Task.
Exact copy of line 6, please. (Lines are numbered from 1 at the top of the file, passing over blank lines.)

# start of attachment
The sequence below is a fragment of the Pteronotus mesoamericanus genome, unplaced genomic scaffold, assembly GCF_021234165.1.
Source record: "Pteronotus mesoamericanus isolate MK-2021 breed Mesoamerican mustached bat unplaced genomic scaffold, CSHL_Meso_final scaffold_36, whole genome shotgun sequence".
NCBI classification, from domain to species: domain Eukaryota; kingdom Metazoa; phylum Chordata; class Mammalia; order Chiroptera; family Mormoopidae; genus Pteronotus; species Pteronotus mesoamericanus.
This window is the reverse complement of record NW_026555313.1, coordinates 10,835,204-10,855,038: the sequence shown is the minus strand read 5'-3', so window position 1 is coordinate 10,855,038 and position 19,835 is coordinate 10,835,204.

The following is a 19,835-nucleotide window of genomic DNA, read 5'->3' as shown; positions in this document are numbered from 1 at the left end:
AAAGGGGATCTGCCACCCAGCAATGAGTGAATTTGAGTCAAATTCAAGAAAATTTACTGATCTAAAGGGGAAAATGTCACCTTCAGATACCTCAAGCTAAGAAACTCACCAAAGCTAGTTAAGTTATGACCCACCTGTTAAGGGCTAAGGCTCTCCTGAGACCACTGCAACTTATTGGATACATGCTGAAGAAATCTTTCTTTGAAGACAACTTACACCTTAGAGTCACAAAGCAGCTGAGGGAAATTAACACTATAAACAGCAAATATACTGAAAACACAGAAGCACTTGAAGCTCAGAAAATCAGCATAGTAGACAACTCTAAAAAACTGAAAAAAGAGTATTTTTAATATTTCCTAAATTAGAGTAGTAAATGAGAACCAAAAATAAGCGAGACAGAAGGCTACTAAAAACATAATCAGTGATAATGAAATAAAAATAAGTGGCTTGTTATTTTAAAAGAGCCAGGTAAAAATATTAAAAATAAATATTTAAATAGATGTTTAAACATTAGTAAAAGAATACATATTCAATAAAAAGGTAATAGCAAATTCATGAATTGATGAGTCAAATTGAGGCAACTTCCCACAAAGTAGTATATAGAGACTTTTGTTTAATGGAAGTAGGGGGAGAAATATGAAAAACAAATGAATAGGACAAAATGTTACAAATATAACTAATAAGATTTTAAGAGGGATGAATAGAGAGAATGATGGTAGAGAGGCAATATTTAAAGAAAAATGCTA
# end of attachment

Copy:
AAAGGGGATCTGCCACCCAGCAATGAGTGAATTTGAGTCAAATTCAAGAAAATTTACTGATCTAAAGGGGAAAATGTCACCTTCAGATACCTCAAGCTAAGAAACTCACCAAAGCTAGTTAAGTTATGACCCACCTGTTAAGGGCTAAGGCTCTCCTGAGACCACTGCAACTTATTGGATACATGCTGAAGAAATCTTTCTTTGAAGACAACTTACACCTTAGAGTCACAAAGCAGCTGAGGGAAATTAACACTATAAACAGCAAATATACTGAAAACACAGAAGCACTTGAAGCTCAGAAAATCAGCATAGTAGACAACTCTAAAAAACTGAAAAAAGAGTATTTTTAATATTTCCTAAATTAGAGTAGTAAATGAGAACCAAAAATAAGCGAGACAGAAGGCTACTAAAAACATAATCAGTGATAATGAAATAAAAATAAGTGGCTTGTTATTTTAAAAGAGCCAGGTAAAAATATTAAAAATAAATATTTAAATAGATGTTTAAACATTAGTAAAAGAATACATATTCAATAAAAAGGTAATAGCAAATTCATGAATTGATGAGTCAAATTGAGGCAACTTCCCACAAAGTAGTATATAGAGACTTTTGTTTAATGGAAGTAGGGGGAGAAATATGAAAAACAAATGAATAGGACAAAATGTTACAAATATAACTAATAAGATTTTAAGAGGGATGAATAGAGAGAATGATGGTAGAGAGGCAATATTTAAAGAAAAATGCTA